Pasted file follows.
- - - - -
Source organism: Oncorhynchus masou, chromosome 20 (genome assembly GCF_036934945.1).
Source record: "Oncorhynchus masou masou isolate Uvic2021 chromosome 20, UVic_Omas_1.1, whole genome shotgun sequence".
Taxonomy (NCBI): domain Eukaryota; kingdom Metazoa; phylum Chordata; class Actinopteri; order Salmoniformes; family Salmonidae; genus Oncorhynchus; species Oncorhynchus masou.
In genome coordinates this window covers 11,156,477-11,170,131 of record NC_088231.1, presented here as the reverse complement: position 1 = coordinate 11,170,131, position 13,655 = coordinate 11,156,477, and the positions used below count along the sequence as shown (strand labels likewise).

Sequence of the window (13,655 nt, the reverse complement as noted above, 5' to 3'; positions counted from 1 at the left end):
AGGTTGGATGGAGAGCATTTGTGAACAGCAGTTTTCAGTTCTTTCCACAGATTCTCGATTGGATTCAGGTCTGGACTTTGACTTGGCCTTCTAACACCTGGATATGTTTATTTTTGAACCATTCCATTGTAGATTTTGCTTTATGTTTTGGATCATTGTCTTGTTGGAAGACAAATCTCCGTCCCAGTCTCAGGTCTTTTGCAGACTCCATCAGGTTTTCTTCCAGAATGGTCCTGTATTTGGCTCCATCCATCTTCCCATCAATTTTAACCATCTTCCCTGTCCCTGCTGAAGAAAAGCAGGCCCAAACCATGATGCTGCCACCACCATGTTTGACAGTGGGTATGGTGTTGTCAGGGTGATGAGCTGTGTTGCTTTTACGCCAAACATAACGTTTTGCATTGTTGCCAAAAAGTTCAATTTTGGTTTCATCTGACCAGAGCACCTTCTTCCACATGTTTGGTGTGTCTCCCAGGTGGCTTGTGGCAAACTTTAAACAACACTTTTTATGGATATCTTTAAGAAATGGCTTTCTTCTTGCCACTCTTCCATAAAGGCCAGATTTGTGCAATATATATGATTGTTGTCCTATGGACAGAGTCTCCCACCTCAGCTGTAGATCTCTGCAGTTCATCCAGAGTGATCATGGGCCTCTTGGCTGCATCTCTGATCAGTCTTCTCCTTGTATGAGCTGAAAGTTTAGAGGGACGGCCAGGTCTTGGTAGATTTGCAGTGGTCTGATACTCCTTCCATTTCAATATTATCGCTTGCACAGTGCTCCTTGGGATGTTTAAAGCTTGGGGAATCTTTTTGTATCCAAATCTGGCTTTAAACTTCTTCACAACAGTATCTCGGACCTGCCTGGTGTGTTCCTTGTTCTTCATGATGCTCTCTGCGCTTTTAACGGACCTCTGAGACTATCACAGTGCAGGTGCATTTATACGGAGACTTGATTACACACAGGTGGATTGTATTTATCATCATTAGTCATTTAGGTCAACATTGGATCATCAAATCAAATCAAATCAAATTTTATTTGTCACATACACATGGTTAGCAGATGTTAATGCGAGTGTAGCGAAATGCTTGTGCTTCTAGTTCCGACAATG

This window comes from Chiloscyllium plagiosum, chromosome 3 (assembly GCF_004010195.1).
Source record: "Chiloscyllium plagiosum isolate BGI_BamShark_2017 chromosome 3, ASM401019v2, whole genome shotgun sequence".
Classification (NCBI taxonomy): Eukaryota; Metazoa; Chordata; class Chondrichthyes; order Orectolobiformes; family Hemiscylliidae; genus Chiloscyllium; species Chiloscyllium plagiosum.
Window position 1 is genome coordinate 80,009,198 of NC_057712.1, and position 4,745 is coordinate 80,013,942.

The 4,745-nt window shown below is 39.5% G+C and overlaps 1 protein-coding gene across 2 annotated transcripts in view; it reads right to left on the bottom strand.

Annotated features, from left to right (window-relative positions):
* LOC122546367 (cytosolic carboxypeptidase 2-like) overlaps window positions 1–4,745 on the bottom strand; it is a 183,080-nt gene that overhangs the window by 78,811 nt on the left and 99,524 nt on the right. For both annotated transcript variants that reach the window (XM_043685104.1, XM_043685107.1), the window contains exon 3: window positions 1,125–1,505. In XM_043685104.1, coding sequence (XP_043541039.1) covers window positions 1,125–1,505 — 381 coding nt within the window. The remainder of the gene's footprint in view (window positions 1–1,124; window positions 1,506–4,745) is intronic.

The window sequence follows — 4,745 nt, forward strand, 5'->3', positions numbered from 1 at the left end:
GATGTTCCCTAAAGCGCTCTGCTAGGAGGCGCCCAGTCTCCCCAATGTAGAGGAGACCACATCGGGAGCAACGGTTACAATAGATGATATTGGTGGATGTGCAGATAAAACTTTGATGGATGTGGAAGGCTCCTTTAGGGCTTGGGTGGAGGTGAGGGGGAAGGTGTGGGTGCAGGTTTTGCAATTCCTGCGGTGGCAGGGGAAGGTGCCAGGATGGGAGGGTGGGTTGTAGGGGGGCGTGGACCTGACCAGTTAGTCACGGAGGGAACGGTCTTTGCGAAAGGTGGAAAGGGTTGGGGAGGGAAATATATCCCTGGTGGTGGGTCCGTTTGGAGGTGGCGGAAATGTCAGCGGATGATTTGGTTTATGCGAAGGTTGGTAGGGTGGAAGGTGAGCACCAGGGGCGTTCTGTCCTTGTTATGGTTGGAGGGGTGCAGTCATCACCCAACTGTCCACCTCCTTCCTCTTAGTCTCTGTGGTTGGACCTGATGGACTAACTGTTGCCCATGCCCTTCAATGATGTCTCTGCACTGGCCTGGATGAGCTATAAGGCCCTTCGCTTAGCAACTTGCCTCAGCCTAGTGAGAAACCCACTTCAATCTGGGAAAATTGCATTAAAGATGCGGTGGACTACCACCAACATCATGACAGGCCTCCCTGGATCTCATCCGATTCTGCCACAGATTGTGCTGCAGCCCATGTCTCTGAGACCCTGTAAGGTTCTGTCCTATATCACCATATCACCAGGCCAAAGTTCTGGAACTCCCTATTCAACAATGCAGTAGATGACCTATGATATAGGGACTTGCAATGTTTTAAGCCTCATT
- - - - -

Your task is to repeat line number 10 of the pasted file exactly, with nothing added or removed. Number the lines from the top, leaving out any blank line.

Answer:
Window position 1 is genome coordinate 80,009,198 of NC_057712.1, and position 4,745 is coordinate 80,013,942.